Birder's Guide is the American Birding Association's newest publication. Each issue focuses on a key subject, providing tips from experienced birders on a wide variety of topics like Travel, Listing & Taxonomy, Gear, and Conservation & Community.
Issue link: http://bg.aba.org/i/799689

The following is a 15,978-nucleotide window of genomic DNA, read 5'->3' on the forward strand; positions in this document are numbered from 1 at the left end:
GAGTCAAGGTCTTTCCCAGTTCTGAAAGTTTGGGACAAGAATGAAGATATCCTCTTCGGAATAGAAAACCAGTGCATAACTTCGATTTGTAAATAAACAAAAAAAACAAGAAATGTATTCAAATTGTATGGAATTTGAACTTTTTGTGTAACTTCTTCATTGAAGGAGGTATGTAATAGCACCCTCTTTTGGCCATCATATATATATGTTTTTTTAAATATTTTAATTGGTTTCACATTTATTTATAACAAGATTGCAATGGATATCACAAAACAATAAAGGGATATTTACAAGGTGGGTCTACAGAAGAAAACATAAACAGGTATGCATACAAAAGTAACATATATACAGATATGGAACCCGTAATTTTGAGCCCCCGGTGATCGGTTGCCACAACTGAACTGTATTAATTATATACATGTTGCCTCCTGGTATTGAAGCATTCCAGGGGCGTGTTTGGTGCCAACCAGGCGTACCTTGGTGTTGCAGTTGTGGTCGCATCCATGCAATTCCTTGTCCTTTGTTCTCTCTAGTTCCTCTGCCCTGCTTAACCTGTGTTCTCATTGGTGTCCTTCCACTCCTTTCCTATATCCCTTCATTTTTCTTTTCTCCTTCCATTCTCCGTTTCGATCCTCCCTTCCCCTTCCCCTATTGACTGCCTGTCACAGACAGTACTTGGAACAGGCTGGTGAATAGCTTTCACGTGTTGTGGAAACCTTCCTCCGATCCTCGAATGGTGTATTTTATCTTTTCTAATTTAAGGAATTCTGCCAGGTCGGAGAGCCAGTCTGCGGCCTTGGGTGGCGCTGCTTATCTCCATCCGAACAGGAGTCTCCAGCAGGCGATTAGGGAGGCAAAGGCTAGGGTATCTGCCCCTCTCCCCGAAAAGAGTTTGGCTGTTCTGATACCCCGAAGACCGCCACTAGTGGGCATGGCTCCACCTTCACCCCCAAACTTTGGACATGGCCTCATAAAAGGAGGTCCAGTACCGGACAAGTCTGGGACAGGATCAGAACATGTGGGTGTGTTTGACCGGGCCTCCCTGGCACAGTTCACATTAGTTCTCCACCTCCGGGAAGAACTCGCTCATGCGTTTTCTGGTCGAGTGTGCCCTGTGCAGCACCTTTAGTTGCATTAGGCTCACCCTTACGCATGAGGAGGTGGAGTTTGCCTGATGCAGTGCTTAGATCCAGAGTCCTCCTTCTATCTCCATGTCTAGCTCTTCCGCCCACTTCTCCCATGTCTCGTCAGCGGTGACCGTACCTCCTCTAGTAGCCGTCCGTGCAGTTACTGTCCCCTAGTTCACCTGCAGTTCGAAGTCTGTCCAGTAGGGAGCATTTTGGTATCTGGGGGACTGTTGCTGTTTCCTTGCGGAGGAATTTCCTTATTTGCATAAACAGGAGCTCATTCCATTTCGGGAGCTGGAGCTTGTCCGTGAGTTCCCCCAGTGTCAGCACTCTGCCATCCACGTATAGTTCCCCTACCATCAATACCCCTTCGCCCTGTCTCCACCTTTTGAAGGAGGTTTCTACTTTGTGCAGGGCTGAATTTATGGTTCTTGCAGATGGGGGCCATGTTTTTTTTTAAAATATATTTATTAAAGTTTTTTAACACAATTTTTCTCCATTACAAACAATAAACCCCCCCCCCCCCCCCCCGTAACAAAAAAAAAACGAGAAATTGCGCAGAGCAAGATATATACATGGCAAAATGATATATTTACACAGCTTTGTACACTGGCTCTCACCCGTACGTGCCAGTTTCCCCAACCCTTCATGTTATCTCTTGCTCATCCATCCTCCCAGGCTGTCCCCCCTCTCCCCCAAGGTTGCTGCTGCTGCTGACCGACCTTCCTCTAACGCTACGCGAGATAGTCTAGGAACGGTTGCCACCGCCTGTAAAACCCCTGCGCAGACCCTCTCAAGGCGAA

Photo © Nigel Kiteley 19 March 2017 | Birder's Guide to Travel #15 • Common Redstart Phoenicurus phoenicurus Redstarts are among our most stunning summer breeding mi- grants, with bright orange-red tails, which they often quiver. Males in breeding plumage look very smart with their black faces and wings, orange rump and chest, and gray upper parts. These birds are mainly distributed in oak woodlands, in hedge - rows, and along streams of the north and west, with the greatest numbers in Wales. For me, on the east coast, this is one of the most common migrants, often found in coastal scrub, thickets, and woodland. Redstarts are in an Old World family that also includes the European Robin and the wheatears. "Start" means tail, and the American Redstart, which also has orange-red in the tail, was named after this bird. #16 • Long-tailed Tit Aegithalos caudatus Like the Bearded Tit, the Long-tailed Tit isn't really a tit; instead, it is in the same family as the Bushtit of North America. "Lotties" are frequently found in family parties of eight to twenty, announc- ing their presence with their distinctive and bubbly prrt-prrt call. Easily identified by its patterned, soft, pink-and-black plumage, small size, and long tail, this fluffy little garden bird is one of the nation's favorites. Long-tailed Tits have amazing, enclosed, oval-shaped nests constructed from moss, hair, and cobwebs, and lined with hundreds of feathers. It is not unusual for family mem- bers to help feed and rear chicks in the breeding season, and in the winter, they huddle together at night to stay warm. #17 • Eurasian Bullfinch Pyrrhula pyrrhula Shy and secretive birds, bullfinches are more often heard than seen. The song is a rather mournful soft piping note that carries surprisingly far. The male is unmistakable: a burst of color with its stunning pinkish-red breast and cheeks, gray back, black cap, and bright white rump. A pair of bullfinches forms a strong and lasting bond; it is usual to see birds in pairs throughout the year. The name "bullfinch" comes from the bird's front- heavy, bull-headed appearance. Its short, stubby beak is adapted for feeding on fruit tree buds, which puts it at odds with fruit farmers. In some parts of Europe, it is the bullfinch and not the robin which appears on Christmas cards. The United Kingdom of Great Britain and Northern Ireland is a nation consisting of four constituent "countries"—really more equivalent to U.S. states or Canadian provinces in terms of their sovereignty. England, Wales, and Scotland together make up the island of Great Britain. To the west of Great Britain is the island of Ireland, the northeast corner of which constitutes Northern Ireland. The remainder of the island makes up the Republic of Ireland, a separate nation. Together, the islands of Great Britain (often re- ferred to as just "Britain") and Ireland make up the British Isles. # 18 # 17 Photo © dingopup